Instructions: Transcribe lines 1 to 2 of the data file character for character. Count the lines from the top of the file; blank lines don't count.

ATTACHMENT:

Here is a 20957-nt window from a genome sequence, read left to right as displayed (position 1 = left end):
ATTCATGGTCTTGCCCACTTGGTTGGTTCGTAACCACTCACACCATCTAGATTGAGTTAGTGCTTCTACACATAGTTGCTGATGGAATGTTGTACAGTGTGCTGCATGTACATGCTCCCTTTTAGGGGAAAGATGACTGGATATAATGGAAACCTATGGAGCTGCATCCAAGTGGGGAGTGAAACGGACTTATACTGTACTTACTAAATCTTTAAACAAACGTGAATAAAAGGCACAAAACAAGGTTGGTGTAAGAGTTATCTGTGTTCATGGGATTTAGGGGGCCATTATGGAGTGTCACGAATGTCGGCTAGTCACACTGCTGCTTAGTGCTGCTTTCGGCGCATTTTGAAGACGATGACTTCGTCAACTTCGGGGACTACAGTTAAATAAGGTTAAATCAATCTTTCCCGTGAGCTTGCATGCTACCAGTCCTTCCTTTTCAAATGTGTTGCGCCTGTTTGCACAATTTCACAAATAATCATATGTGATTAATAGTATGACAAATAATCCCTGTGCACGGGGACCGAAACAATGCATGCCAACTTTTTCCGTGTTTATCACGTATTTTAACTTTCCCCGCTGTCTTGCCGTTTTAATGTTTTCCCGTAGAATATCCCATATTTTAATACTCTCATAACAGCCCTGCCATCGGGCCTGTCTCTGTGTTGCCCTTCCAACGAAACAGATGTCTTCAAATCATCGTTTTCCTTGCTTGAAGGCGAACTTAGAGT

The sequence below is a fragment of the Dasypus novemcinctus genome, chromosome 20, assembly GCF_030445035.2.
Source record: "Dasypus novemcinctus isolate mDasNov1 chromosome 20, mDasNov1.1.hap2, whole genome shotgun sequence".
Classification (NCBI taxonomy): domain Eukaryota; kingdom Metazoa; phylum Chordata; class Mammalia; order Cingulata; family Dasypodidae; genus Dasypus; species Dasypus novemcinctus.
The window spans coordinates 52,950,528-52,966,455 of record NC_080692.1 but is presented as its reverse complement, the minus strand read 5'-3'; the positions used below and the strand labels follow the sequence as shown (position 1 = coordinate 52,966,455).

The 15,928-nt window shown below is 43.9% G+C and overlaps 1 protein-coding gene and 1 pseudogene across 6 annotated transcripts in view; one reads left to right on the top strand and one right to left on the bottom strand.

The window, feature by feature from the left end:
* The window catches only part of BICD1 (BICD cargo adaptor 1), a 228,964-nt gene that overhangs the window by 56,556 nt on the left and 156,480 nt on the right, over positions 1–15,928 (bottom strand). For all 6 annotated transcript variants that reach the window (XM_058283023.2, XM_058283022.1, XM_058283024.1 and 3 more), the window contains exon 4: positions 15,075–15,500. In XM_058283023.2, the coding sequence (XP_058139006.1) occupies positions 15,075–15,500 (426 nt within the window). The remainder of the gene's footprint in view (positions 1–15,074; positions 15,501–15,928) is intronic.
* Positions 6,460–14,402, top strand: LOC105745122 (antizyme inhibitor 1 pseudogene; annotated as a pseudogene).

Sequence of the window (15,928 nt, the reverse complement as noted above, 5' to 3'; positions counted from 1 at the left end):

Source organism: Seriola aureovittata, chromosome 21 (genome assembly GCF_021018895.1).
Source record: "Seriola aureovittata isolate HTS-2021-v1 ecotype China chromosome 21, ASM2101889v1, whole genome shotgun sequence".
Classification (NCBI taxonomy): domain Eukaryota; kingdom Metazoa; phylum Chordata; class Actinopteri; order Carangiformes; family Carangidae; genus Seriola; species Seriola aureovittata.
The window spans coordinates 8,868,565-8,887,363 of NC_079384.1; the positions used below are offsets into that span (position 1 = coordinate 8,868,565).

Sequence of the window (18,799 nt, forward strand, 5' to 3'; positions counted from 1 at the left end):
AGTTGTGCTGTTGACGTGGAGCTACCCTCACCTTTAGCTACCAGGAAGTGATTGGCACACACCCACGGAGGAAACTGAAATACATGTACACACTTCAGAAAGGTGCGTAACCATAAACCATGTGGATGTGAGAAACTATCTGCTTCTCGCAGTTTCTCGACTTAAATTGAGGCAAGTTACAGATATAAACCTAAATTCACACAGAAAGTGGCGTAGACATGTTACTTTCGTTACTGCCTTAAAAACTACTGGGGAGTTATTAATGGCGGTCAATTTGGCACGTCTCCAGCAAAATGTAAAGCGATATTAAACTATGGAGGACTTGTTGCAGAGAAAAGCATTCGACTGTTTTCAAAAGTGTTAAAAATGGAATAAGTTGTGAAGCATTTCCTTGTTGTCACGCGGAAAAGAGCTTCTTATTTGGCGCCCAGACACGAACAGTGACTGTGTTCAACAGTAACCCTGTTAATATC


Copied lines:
Here is a 20957-nt window from a genome sequence, read left to right as displayed (position 1 = left end):
ATTCATGGTCTTGCCCACTTGGTTGGTTCGTAACCACTCACACCATCTAGATTGAGTTAGTGCTTCTACACATAGTTGCTGATGGAATGTTGTACAGTGTGCTGCATGTACATGCTCCCTTTTAGGGGAAAGATGACTGGATATAATGGAAACCTATGGAGCTGCATCCAAGTGGGGAGTGAAACGGACTTATACTGTACTTACTAAATCTTTAAACAAACGTGAATAAAAGGCACAAAACAAGGTTGGTGTAAGAGTTATCTGTGTTCATGGGATTTAGGGGGCCATTATGGAGTGTCACGAATGTCGGCTAGTCACACTGCTGCTTAGTGCTGCTTTCGGCGCATTTTGAAGACGATGACTTCGTCAACTTCGGGGACTACAGTTAAATAAGGTTAAATCAATCTTTCCCGTGAGCTTGCATGCTACCAGTCCTTCCTTTTCAAATGTGTTGCGCCTGTTTGCACAATTTCACAAATAATCATATGTGATTAATAGTATGACAAATAATCCCTGTGCACGGGGACCGAAACAATGCATGCCAACTTTTTCCGTGTTTATCACGTATTTTAACTTTCCCCGCTGTCTTGCCGTTTTAATGTTTTCCCGTAGAATATCCCATATTTTAATACTCTCATAACAGCCCTGCCATCGGGCCTGTCTCTGTGTTGCCCTTCCAACGAAACAGATGTCTTCAAATCATCGTTTTCCTTGCTTGAAGGCGAACTTAGAGT